By Raquel Harrah

Sued by former employees, The Wet Seal Inc.’s legal issues reinforces discrimination and disparities in retail.

The teen “fast fashions” retailer, Wet Seal, joined a slew of retailers tied to racial discrimination cases after a class action suit seeking compensatory damages was filed in an Orange County federal court in July.

According to the plaintiffs, policies of discrimination that included repeated requests to “lighten up” and “diversify” the workforce by firing African American workers led the three plaintiffs to file a complaint that Wet Seal Inc. discriminated against African Americans in the hiring, pay, termination, and promotion into store management positions at Wet Seal and Arden B. stores nationwide.

In Cogdell et al. v. The Wet Seal, Inc., the three plaintiffs, Nicole Cogdell, Kai Hawkins, and Myriam Saint-Hilaire, represent over 250 class members citing racially discriminatory practices and policies against African Americans at the Wet Seal stores under the highest corporate officials, including the company CEO, senior vice president, and vice president of Store Operations for the sake of “brand image.”

In an email sent from former Senior Vice President Barbara Bachman to other corporate officials and employees including the plaintiffs, Bachman wrote under the subject heading “Global Issues,” “Store Teams– need diversity/ African-Americans dominate– huge issue.” The lawsuit also alleges that Bachman stated to Philadelphia District Manager that former Regional District Manager M. Davey, who filed an EEOC complaint, “must be out of her mind” to hire an African American store manager and that she wanted someone with “blond hair and blue eyes.”

The company vehemently denied these allegations in a statement in July. “Wet Seal is an equal opportunity employer with a very diverse workforce and customer base. We deny any and all allegations of race discrimination and will vigorously defend this matter,” a representative said.

Wet Seal is known to have a diverse workforce with a majority of African American, Asian American, and Latina workers in the stores targeted by Bachman. Subsequently, this litigation surfaces several questions concerning diversity. Could there ever be a presence of too much racial diversity and could Bachman’s request be protectedby equal employment to include white workers?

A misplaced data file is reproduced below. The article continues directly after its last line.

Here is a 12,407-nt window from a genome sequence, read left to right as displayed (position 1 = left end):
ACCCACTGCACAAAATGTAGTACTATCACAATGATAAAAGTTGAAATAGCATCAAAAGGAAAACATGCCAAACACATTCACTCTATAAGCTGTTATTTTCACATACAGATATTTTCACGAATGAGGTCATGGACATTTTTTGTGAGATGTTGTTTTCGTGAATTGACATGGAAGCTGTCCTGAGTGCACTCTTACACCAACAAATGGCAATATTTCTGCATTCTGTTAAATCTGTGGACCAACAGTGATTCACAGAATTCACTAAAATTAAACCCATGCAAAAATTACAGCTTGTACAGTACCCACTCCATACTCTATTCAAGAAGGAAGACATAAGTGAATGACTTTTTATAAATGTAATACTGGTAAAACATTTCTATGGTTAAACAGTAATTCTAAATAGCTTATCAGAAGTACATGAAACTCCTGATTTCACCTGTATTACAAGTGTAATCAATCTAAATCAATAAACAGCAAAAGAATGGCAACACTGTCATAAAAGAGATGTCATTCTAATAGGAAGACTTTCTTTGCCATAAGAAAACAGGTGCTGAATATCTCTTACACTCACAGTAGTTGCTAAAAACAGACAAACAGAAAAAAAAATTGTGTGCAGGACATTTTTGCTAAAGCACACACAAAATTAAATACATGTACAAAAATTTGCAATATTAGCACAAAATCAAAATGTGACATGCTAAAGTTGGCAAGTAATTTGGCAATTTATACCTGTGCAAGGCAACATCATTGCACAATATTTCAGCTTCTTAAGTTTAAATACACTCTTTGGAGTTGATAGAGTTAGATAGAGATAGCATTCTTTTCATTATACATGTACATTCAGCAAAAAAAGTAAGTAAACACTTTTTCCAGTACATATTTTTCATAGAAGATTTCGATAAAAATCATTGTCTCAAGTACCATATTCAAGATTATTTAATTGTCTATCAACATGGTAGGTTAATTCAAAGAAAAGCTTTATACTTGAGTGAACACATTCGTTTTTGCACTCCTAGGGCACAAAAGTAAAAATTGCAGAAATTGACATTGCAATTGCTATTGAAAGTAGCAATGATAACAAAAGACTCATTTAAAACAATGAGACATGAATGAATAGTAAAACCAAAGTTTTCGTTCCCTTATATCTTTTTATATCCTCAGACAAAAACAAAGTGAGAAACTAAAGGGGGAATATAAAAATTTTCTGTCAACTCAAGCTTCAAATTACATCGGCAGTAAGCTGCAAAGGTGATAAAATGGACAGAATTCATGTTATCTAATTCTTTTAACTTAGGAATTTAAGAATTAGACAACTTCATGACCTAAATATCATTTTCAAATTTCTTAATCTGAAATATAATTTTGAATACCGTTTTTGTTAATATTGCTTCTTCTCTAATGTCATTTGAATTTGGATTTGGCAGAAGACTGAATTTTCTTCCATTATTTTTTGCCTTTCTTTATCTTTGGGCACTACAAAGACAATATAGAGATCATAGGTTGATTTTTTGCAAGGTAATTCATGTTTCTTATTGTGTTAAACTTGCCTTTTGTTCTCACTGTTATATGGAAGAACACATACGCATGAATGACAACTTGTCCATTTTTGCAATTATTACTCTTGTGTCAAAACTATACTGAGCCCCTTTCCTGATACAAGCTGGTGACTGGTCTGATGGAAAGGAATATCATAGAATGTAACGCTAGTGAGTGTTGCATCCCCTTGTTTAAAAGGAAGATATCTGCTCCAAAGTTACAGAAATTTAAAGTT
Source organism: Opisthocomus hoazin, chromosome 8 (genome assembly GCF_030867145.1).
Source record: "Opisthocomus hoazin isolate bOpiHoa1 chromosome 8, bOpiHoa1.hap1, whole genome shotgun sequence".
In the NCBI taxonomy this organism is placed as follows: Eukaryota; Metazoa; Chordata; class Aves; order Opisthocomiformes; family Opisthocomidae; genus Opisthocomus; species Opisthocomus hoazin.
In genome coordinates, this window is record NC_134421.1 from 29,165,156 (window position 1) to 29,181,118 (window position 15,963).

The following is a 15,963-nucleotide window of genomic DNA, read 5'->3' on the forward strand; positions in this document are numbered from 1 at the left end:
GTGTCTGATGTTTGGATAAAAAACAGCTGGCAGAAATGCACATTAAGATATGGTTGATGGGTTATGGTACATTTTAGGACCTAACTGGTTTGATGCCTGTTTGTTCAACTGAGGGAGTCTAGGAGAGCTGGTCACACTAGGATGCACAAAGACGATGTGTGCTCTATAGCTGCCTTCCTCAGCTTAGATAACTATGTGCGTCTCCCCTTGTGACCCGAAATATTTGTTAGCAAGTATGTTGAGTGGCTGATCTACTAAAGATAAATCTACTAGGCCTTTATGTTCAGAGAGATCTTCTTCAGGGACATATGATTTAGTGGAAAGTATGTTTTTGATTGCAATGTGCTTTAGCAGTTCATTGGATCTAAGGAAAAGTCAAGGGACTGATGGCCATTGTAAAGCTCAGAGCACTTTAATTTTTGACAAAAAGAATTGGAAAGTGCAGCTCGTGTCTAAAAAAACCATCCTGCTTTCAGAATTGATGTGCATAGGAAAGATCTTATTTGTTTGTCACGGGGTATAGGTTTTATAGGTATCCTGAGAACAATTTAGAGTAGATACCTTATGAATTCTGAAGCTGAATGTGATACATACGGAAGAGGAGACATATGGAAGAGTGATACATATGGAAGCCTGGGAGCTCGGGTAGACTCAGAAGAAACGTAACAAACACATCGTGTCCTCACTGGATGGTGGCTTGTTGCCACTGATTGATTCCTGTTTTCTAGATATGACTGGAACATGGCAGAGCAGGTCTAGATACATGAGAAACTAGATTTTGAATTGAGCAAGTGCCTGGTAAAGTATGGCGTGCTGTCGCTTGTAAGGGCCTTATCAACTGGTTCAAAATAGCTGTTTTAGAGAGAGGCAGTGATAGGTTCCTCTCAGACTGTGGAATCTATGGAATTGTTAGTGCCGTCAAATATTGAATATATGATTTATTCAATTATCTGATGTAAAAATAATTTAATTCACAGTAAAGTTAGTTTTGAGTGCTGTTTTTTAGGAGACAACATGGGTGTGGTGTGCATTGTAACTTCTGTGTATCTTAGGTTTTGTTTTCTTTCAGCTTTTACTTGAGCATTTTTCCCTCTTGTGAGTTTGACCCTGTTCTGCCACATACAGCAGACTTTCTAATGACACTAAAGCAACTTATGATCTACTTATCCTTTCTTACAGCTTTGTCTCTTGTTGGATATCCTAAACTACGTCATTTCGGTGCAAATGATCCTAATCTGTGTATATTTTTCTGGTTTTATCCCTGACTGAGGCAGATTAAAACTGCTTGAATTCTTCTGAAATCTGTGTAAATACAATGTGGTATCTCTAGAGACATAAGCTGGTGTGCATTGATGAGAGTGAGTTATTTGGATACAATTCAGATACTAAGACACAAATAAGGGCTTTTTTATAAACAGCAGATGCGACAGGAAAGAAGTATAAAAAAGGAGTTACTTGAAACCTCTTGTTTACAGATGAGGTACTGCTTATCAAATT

“Let me make clear that our laws protect everybody—whites are protected from race discrimination, men are protected from sexual harassment, Americans are protected from national origin discrimination, etc.,” said Justine Lisser, senior attorney-advisor for the Office of Communications & Legislative Affairs under the Equal Employment Opportunity Commission (EEOC).

“In response to the controversial term ‘reverse discrimination,’” Lisser said, “there is no such thing legally as ‘reverse discrimination,’ it is plain discrimination.”

Although discrimination is unlawful in all work environments and industries, the retail fashion industry in particular continues to face issues with diversity. When image is for sale, a certain “look” is associated with profitability.

In 2003, the retail fashion chain Abercrombie & Fitch encountered a federal lawsuit in Gonzalez v. Abercrombie & Fitch Co. when minority workers claimed the clothing company discriminated against blacks, Hispanics, and Asians who didn’t fit the blond, blue-eyed, white American prototype. The plaintiffs contended that the company favored white employees in hiring practices, and delegated minority workers to supply rooms or stocking where they would be out of sight from customers.

The lawsuit was settled through a consent decree requiring the company to pay $50 million to the class action. The company also agreed to set up an office of diversity to aid in education and recruitment of more minorities.

EEOC’s Policies on Racial Discrimination

No matter a company or client’s preference for a certain look, discriminating based on appearances and race is un-lawful, said Lisser. All-American does not equal all-white, and an employer’s request for tall, blond, fair-skinned employees denies other Americans fair and equal opportunities.

“An employer may request that employees have certain skills relevant to the position in question, but the preference for having a certain ‘American’ prototype or ‘look’ is not a viable job requirement when it serves to deny people employment opportunities on the basis of race, sex, national origin, color, religion, age, disability, or family medical history,” Lisser said.